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The Dark Side of the Sun by Terry Pratchett

The Dark Side of the Sun (original 1976; edition 1988)

by Terry Pratchett

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1,667246,496 (3.32)33
Title:The Dark Side of the Sun
Authors:Terry Pratchett
Info:Corgi Adult (1988), Paperback
Collections:Your library

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The Dark Side of the Sun by Terry Pratchett (1976)



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Showing 1-5 of 23 (next | show all)
This is one of the earliest of Pratchett's works that I own, and oh, does it show. The cleverness of language, characterisation and world building that came as the stories of the Discworld developed and matured is sadly lacking. It is a very clever story, but in that way that reminds me of first and second year philosophy students -- enough ideas to chew over, but not enough to have worked out how to present them well.

It is also possibly the most explicitly sf of Pratchett's stories that I've read so far. Set in a over the top 'everyone is watching you' far future space-opera dystopia, it had echoes of Harry Harrison's 'Stainless Steel Rat' series without the redeeming features. I was completely unable to invest in the setting, I really never warmed to any of the characters (in fact, none of them ever really felt like people, which was a surprise from Pratchett).

And while it was a pleasant read, I couldn't help the twin thoughts: 'other people have done this better', and 'there were better ways to spend that time' ( )
  fred_mouse | Apr 27, 2019 |
Gosh fellas, I just haven't been up to writing reviews lately. I am damn far behind. There's very little left in my head of the impressions I got from the story beyond the story itself. It was slight, but good.

Going into 'The Dark Side of the Sun', I knew what to expect. I've read enough of Pratchett's non-Discworld books to understand how his skewed humor and perspective translates outside that world. I also remember how the earliest 'Discworld' novels felt, so I figured the potential and the serendipitous coming together of his plot characters would be fuzzy.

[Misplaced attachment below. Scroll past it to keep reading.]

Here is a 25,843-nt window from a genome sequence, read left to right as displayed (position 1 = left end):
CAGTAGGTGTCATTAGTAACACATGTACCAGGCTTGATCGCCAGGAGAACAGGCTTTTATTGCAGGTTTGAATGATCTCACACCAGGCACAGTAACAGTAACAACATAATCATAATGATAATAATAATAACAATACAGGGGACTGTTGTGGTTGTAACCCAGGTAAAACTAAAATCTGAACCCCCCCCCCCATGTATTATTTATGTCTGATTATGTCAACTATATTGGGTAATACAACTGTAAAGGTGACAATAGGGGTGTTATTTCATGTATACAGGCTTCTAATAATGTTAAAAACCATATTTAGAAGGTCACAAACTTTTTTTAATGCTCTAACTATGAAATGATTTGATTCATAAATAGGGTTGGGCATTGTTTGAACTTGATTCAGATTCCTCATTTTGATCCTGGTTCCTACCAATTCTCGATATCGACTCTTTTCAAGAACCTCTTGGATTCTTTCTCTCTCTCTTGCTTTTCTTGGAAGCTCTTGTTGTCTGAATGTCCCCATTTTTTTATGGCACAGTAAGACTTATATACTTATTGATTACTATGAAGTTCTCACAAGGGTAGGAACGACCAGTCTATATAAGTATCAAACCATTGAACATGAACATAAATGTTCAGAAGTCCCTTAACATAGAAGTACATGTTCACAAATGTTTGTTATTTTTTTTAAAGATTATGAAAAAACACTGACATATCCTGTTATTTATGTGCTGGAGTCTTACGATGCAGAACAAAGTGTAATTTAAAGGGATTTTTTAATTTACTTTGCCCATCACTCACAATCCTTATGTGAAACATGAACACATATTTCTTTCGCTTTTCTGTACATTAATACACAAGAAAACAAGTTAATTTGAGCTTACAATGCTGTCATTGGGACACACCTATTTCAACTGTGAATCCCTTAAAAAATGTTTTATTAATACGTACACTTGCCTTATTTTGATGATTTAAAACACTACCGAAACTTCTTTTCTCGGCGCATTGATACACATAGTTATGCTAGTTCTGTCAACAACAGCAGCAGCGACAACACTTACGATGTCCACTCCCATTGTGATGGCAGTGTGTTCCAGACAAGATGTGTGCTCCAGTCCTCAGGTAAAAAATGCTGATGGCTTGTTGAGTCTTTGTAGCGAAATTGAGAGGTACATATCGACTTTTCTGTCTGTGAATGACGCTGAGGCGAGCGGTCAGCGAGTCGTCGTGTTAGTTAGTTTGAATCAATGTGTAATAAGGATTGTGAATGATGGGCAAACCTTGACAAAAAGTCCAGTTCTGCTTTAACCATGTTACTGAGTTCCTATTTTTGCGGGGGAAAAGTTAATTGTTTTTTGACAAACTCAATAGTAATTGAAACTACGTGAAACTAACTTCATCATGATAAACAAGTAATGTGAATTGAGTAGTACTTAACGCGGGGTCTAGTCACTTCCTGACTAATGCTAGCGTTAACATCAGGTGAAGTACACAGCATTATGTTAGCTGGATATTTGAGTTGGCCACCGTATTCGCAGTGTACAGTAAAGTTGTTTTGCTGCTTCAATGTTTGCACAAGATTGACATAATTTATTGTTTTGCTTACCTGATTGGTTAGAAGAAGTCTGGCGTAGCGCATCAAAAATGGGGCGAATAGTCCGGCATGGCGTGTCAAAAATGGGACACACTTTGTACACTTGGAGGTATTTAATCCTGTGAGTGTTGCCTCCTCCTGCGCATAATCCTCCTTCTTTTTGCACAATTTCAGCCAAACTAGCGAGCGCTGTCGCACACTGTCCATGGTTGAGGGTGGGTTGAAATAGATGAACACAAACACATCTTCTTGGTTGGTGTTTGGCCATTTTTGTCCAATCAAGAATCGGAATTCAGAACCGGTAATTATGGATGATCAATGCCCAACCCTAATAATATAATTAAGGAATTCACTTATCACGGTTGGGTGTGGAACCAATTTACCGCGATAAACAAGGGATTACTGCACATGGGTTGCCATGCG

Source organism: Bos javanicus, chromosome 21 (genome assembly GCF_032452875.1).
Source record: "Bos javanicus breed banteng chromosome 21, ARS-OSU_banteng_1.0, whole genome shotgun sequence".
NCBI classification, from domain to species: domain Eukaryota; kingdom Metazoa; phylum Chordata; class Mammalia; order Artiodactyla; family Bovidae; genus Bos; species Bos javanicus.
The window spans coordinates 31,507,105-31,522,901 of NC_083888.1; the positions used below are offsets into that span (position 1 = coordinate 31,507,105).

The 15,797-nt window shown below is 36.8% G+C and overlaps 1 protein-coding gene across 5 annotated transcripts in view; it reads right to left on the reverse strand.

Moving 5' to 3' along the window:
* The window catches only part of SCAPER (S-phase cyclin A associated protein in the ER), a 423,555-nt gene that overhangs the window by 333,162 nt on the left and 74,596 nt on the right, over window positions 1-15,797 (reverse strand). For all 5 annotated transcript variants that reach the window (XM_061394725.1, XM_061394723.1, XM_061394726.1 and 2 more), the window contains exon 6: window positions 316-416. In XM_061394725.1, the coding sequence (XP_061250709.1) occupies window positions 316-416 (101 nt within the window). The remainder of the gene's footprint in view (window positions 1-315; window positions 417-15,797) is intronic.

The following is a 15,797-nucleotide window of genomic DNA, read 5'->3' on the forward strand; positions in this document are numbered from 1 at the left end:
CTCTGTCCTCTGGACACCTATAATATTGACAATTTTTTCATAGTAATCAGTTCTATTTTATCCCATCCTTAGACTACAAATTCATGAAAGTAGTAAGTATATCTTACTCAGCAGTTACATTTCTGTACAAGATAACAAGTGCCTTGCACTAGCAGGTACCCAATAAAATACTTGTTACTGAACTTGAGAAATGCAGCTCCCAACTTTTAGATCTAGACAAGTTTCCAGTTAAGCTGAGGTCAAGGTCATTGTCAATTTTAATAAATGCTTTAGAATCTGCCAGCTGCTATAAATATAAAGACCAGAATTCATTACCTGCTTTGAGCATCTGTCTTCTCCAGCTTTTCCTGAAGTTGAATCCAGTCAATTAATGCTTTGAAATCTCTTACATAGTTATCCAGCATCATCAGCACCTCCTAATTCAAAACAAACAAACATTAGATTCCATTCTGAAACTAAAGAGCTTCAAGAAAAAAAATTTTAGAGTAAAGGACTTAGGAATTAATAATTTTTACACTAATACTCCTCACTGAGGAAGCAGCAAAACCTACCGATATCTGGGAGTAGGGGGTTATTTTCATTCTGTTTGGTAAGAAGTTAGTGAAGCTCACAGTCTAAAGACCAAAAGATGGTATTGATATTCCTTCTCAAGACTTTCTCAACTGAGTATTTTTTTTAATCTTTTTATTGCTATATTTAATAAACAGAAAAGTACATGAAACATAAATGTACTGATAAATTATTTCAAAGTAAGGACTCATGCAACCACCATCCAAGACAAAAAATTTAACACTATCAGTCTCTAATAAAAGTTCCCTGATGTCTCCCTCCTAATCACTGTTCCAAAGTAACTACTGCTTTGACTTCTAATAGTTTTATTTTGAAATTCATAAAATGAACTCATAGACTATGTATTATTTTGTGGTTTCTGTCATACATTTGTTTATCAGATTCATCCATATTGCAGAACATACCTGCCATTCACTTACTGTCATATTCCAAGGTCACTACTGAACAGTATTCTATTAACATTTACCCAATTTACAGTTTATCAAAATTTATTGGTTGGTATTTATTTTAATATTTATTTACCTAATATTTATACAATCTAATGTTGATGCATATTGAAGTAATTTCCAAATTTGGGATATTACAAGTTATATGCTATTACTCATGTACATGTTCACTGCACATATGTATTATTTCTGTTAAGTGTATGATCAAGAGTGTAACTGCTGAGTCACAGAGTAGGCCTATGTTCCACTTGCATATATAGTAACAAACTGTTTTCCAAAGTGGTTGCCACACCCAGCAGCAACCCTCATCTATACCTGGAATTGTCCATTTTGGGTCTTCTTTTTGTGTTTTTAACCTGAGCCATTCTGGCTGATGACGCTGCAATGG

I wasn't wrong. But I didn't care. It wasn't really funny or fully-fleshed out (the ancillary characters might have been posts), but it was very readable and enjoyable, especially spotting the elements that would be incorporated in to Discworld. I wouldn't recommend it as straight soft sf novel, but I would to curious fans interested in how Pratchett developed as a writer. ( )
  ManWithAnAgenda | Feb 18, 2019 |
This is clearly early Pratchett: the ideas run rampant, too much is happening, and while mildly humorous, it lacks the wit and wisdom of later works. Yet I found it refreshingly creative and fun. It is really a YA novel - a teenage boy is seeking the secrets of the galaxy while pursued by murderous killer robots. Light and fun. ( )
  Gezemice | Oct 29, 2018 |
This story has occasional nods to the rest of the fantasy world Pratchett built up for Discworld, but this is a sci-fi novel and not located in or near Discworld. In this book time and probability are in flux, as a young man goes off on a quest to find the world where a mysterious and ancient race went after peppering part of the universe with life and occasional, odd towers and other artifacts. ( )
  JBarringer | Dec 30, 2017 |
written back in '76, this is one of Pratchett's pre-Discworld novels. BUT. So many of the names and ideas from discworld were in this novel. Basically, a young man finds the creators of the known universe, the Jokers, who are now little lizards on his homeworld. It was a crazy story with huge jumps from point to point. A serious precursor to Discworld. Pratchett wrote one little book and then expanded it to a whole series and called it the Discworld :-) ( )
  BookstoogeLT | Dec 10, 2016 |
Showing 1-5 of 23 (next | show all)
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Author nameRoleType of authorWork?Status
Terry Pratchettprimary authorall editionscalculated
Kirby, JoshCover artistsecondary authorsome editionsconfirmed
White, TimCover artistsecondary authorsome editionsconfirmed
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Amazon.com Product Description (ISBN 0450032981, Paperback)

Dom Salabos has a lot of advantages. As heir to a huge fortune he has an excellent robot servant (with Man-Friday subcircuitry), a planet (the First Syrian Bank) as a godfather and a security chief who even runs checks on himself; and on Dom's home world even death is not always fatal. Things just couldn't be better. Why then, in an age when prediction is a science, is his future in doubt?

(retrieved from Amazon Thu, 12 Mar 2015 18:13:33 -0400)

Dom Salabos had a lot of advantages. As heir to a huge fortune, he had a robot servant (with Man-Friday subcircuitry), a planet (the First Syrian Bank) as godfather, a security chief who even ran checks on himself, and on Dom's home world even death was not always fatal. Why, then, in an age when prediction was a science, was his future in doubt?… (more)

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